In March, ?69, I was transferred to B/504 in Pleiku. My platoon escorted convoys on Highway 19 between the Miang Giang Pass, and Checkpoint 88 east of Pleiku. We would have contact about every other week. B/504 was quartered at Camp Schmidt, North of Pleiku. The NVA would fire rockets at the airbase, and we would catch the short rounds. One night when we went on alert, I was checking the barracks to make sure everyone was out and under cover. I was going down the outside staircase when a rocket exploded. The blast knocked me off the staircase, and I wrenched a knee when I landed, and couldn?t walk. Three men came and picked me up and took me to a bunker. I was evacced to Camp Zamma Hospital in Japan with a stop at the 85th Evac on the way. Stayed in Japan for a month before getting sent back to B/504. They never did anything with my knee. I guess they thought it was good enough to ride around in V100s. Got an early out to go to graduate school, and left the Nam in late August, ?69. On the flight home, they put one too many guys on the plane, and someone had to get off. This was the only time I ever pulled rank. I fastened my seat belt, folded my arms across my chest, and looked straight ahead. After the plane took off, it made a sharp bank to the left. I could see a lot of guys with their middle fingers extended in the windows toward the ground.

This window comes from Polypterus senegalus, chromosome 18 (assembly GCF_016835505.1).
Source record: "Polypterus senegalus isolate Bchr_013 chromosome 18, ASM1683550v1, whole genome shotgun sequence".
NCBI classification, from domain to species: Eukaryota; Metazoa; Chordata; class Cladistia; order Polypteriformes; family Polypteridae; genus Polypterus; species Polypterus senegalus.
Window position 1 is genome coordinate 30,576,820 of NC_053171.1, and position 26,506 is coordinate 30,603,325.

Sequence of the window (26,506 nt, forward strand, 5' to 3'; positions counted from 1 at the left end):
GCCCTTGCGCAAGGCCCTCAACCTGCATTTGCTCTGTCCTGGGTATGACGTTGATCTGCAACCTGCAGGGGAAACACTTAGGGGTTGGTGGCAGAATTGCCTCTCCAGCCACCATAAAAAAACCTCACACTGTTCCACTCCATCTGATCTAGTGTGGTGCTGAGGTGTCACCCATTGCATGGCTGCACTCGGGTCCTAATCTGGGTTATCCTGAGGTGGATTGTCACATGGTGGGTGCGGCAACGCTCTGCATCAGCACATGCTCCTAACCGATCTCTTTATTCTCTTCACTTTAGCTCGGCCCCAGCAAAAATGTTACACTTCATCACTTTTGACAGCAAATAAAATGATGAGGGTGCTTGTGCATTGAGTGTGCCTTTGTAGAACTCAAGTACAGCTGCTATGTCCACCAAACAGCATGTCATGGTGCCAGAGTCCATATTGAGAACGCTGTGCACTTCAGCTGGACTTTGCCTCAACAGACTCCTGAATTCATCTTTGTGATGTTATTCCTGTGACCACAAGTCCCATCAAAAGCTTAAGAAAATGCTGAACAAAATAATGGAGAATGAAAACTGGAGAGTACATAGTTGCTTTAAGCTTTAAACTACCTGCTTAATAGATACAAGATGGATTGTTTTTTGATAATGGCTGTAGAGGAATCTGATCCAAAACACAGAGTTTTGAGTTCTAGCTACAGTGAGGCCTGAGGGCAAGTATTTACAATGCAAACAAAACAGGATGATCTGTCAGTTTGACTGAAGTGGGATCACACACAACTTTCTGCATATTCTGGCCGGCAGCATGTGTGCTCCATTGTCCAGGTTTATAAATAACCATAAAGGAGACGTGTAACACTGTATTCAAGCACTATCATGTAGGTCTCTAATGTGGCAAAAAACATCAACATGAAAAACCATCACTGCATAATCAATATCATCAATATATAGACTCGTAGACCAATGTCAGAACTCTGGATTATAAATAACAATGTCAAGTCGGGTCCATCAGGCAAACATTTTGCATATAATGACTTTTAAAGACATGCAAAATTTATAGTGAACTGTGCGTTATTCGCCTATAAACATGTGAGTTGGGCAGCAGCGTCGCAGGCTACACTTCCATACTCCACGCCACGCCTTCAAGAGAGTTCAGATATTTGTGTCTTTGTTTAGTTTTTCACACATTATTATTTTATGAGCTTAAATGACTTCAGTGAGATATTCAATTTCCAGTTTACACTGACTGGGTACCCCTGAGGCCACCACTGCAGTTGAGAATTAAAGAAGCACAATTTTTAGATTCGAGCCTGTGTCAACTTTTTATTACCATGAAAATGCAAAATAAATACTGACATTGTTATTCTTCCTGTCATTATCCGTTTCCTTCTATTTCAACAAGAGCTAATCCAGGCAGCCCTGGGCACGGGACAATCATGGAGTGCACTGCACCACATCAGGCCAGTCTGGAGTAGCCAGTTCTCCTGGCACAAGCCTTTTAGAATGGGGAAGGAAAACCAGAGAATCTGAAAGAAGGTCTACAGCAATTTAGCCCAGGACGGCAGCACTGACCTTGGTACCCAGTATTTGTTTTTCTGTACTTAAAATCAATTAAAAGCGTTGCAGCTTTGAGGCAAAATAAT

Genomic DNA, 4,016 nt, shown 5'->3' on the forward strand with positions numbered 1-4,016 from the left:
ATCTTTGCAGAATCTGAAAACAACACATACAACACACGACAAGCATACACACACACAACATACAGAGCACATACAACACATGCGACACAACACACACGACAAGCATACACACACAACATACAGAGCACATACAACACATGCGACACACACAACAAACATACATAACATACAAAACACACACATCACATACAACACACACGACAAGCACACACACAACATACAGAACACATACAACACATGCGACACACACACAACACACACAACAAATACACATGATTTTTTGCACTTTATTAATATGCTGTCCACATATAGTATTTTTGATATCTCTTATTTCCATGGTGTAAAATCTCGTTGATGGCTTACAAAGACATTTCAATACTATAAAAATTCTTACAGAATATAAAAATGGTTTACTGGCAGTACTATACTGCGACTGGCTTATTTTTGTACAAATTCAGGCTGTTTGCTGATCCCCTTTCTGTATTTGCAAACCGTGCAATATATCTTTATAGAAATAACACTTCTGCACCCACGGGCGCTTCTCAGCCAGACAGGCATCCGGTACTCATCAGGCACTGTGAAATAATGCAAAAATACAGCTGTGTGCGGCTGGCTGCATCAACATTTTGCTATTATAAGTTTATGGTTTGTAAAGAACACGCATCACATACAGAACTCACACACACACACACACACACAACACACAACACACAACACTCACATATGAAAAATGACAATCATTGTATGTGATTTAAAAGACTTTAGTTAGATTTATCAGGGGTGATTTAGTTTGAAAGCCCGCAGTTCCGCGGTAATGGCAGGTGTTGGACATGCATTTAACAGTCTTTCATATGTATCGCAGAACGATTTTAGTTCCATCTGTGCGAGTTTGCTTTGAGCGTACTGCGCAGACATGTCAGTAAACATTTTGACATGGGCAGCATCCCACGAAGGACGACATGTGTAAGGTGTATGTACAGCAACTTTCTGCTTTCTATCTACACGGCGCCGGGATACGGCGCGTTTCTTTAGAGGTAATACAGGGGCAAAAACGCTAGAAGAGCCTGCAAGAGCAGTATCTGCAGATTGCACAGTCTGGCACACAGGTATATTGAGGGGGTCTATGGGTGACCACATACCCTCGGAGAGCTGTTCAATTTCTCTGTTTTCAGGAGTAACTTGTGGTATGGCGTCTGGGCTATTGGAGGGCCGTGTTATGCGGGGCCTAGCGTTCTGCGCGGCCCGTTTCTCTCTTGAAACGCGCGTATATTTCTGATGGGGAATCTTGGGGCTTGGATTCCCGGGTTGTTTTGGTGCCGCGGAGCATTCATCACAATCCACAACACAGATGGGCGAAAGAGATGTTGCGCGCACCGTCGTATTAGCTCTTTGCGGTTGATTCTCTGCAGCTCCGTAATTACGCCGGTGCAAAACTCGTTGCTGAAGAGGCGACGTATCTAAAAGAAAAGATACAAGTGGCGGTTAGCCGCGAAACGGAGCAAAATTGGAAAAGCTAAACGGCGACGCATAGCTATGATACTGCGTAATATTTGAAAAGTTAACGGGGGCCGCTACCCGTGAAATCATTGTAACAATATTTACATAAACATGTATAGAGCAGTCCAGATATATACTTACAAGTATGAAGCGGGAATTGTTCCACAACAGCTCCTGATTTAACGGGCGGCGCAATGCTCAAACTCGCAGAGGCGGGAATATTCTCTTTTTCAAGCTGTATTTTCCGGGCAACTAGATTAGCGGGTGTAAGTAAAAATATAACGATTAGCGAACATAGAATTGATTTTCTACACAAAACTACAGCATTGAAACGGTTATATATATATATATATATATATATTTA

I got off the plane at McCord Air Force Base, and they had 2 customs inspectors for over 200 of us. Needless to say, it took quite a while to clear customs. Stayed about a day at Fort Lewis, and then went to SeaTac Airport for the plane home. I was carrying a SKS that I had picked up after a firefight on the highway in Viet Nam, so no one gave me any grief at the airport. My experiences at the airport are different from a lot of you.

Looking back, I realize that all of us have experiences, and that our experiences were influenced by our rank. I was in a position to see a lot of the duplicity (B.S.) and this tempers my memories. I am still proud I served, and treasure the friendships I made in the service. I am also thankful that I did not lose a man or have one wounded. One of my men did die when he and one of his friends were playing ?Quick Draw McGraw? at Checkpoint 88, and he was shot in the chest with a .45. I?m really glad I only had to go through one man?s personal effects, and that the C.O. wrote the letter to his folks.

After leaving the service, I've had a successful career in special education. The principles I learned in the service: accomplish your mission, and take care of your people, have given me guidance on how to act. I hope to be able to come to the next reunion, and meet some of those with whom I served.

Don Adams